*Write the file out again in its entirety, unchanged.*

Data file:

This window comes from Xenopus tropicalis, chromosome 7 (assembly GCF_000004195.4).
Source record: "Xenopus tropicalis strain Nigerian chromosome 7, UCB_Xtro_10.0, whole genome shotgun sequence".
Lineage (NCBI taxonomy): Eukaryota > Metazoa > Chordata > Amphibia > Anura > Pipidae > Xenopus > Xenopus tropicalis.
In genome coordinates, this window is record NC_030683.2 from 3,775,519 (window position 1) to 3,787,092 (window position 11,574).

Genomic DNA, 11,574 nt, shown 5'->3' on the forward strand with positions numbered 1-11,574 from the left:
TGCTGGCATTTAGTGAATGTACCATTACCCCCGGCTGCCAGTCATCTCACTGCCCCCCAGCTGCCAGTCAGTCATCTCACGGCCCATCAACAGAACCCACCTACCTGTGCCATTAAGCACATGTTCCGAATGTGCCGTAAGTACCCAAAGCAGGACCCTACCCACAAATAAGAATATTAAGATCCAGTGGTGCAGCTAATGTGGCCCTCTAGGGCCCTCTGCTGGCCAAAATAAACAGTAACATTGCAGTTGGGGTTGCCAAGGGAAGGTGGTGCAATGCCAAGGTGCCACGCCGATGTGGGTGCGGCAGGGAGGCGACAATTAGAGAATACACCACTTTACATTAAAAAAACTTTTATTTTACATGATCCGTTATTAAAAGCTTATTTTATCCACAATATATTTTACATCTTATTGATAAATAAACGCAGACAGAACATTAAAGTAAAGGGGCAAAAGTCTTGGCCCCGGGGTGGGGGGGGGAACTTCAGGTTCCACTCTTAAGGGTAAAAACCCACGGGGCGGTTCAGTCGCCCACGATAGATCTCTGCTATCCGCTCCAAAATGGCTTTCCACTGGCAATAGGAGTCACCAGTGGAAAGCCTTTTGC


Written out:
This window comes from Xenopus tropicalis, chromosome 7 (assembly GCF_000004195.4).
Source record: "Xenopus tropicalis strain Nigerian chromosome 7, UCB_Xtro_10.0, whole genome shotgun sequence".
Lineage (NCBI taxonomy): Eukaryota > Metazoa > Chordata > Amphibia > Anura > Pipidae > Xenopus > Xenopus tropicalis.
In genome coordinates, this window is record NC_030683.2 from 3,775,519 (window position 1) to 3,787,092 (window position 11,574).

Genomic DNA, 11,574 nt, shown 5'->3' on the forward strand with positions numbered 1-11,574 from the left:
TGCTGGCATTTAGTGAATGTACCATTACCCCCGGCTGCCAGTCATCTCACTGCCCCCCAGCTGCCAGTCAGTCATCTCACGGCCCATCAACAGAACCCACCTACCTGTGCCATTAAGCACATGTTCCGAATGTGCCGTAAGTACCCAAAGCAGGACCCTACCCACAAATAAGAATATTAAGATCCAGTGGTGCAGCTAATGTGGCCCTCTAGGGCCCTCTGCTGGCCAAAATAAACAGTAACATTGCAGTTGGGGTTGCCAAGGGAAGGTGGTGCAATGCCAAGGTGCCACGCCGATGTGGGTGCGGCAGGGAGGCGACAATTAGAGAATACACCACTTTACATTAAAAAAACTTTTATTTTACATGATCCGTTATTAAAAGCTTATTTTATCCACAATATATTTTACATCTTATTGATAAATAAACGCAGACAGAACATTAAAGTAAAGGGGCAAAAGTCTTGGCCCCGGGGTGGGGGGGGGAACTTCAGGTTCCACTCTTAAGGGTAAAAACCCACGGGGCGGTTCAGTCGCCCACGATAGATCTCTGCTATCCGCTCCAAAATGGCTTTCCACTGGCAATAGGAGTCACCAGTGGAAAGCCTTTTGC